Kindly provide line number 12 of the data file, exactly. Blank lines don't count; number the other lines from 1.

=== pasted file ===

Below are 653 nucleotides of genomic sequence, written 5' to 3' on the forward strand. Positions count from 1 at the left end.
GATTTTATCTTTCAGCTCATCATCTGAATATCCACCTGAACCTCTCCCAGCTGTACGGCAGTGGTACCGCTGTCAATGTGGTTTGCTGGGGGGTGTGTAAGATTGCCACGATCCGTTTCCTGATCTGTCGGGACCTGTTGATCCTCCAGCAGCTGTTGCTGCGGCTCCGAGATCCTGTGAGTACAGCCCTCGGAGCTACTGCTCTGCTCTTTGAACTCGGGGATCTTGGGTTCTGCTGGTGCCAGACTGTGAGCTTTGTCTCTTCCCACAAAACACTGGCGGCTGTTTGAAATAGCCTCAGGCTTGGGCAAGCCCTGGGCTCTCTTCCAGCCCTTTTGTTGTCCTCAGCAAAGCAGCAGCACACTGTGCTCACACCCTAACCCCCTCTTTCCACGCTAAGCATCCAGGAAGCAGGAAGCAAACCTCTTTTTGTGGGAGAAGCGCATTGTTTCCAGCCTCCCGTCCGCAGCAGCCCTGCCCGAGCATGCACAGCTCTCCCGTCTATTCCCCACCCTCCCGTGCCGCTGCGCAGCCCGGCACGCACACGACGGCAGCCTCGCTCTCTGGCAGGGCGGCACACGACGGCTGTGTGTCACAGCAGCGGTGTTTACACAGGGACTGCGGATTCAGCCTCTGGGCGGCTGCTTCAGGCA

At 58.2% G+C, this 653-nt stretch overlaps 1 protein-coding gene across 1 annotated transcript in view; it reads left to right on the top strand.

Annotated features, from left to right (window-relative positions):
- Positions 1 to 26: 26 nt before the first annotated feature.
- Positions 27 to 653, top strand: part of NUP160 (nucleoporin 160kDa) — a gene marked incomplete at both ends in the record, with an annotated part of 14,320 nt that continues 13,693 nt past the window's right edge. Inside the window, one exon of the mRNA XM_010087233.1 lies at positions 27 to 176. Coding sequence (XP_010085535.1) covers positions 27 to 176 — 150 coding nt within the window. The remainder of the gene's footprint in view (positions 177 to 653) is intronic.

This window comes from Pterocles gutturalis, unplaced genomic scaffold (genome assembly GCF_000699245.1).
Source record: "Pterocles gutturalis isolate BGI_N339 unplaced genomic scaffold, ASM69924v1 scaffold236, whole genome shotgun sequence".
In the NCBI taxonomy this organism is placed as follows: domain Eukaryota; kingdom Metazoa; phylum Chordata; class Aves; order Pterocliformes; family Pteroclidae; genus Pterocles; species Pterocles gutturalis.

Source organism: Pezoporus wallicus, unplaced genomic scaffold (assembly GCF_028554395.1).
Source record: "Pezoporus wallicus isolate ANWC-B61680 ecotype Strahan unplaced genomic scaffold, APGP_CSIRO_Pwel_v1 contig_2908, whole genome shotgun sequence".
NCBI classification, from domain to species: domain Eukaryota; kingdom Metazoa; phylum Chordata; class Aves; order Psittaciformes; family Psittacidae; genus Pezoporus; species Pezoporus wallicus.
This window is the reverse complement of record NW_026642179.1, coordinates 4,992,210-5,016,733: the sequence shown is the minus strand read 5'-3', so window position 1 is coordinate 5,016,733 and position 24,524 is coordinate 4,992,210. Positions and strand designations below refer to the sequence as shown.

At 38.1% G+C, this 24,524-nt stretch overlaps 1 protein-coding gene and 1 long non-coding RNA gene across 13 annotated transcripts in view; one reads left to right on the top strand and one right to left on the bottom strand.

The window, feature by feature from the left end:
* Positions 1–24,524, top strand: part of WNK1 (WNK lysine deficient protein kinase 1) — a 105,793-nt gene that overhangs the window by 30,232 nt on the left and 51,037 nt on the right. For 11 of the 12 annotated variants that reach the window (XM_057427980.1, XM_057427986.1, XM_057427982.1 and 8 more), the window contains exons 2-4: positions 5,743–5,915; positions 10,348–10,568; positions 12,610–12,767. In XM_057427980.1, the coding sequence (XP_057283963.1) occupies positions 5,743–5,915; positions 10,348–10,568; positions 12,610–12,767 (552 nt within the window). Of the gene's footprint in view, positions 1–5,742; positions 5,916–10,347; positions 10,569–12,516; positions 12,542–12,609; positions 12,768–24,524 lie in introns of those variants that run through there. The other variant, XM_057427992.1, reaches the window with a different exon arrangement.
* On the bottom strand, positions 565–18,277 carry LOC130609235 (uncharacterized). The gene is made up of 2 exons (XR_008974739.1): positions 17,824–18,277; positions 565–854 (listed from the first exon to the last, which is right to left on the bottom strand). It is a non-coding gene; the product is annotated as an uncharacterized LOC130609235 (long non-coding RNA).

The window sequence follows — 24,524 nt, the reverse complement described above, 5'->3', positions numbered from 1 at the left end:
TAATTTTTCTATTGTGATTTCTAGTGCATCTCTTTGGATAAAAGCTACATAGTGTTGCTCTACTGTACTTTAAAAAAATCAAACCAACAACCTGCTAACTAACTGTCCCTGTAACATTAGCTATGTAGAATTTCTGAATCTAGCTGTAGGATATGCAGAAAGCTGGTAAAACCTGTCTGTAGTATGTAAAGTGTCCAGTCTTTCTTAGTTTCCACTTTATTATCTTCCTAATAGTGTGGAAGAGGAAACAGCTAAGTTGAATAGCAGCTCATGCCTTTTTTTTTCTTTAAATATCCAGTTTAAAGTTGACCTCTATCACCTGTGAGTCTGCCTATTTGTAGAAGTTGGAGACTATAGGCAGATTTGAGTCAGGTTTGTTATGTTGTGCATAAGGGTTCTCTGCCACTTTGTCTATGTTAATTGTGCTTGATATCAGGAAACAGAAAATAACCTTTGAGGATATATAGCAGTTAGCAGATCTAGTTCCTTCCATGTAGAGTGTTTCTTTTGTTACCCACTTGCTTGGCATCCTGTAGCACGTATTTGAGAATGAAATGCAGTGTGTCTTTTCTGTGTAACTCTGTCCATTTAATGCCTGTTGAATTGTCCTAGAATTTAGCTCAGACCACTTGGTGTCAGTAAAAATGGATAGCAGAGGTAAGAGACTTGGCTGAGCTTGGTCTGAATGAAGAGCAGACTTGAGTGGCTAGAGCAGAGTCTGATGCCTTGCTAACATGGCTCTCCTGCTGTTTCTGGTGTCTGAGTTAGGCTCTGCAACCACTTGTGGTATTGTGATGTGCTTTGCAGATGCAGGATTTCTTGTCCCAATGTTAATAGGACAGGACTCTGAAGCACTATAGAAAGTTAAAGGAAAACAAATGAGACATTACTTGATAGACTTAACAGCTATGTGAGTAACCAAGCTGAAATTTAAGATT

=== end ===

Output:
NCBI classification, from domain to species: domain Eukaryota; kingdom Metazoa; phylum Chordata; class Aves; order Psittaciformes; family Psittacidae; genus Pezoporus; species Pezoporus wallicus.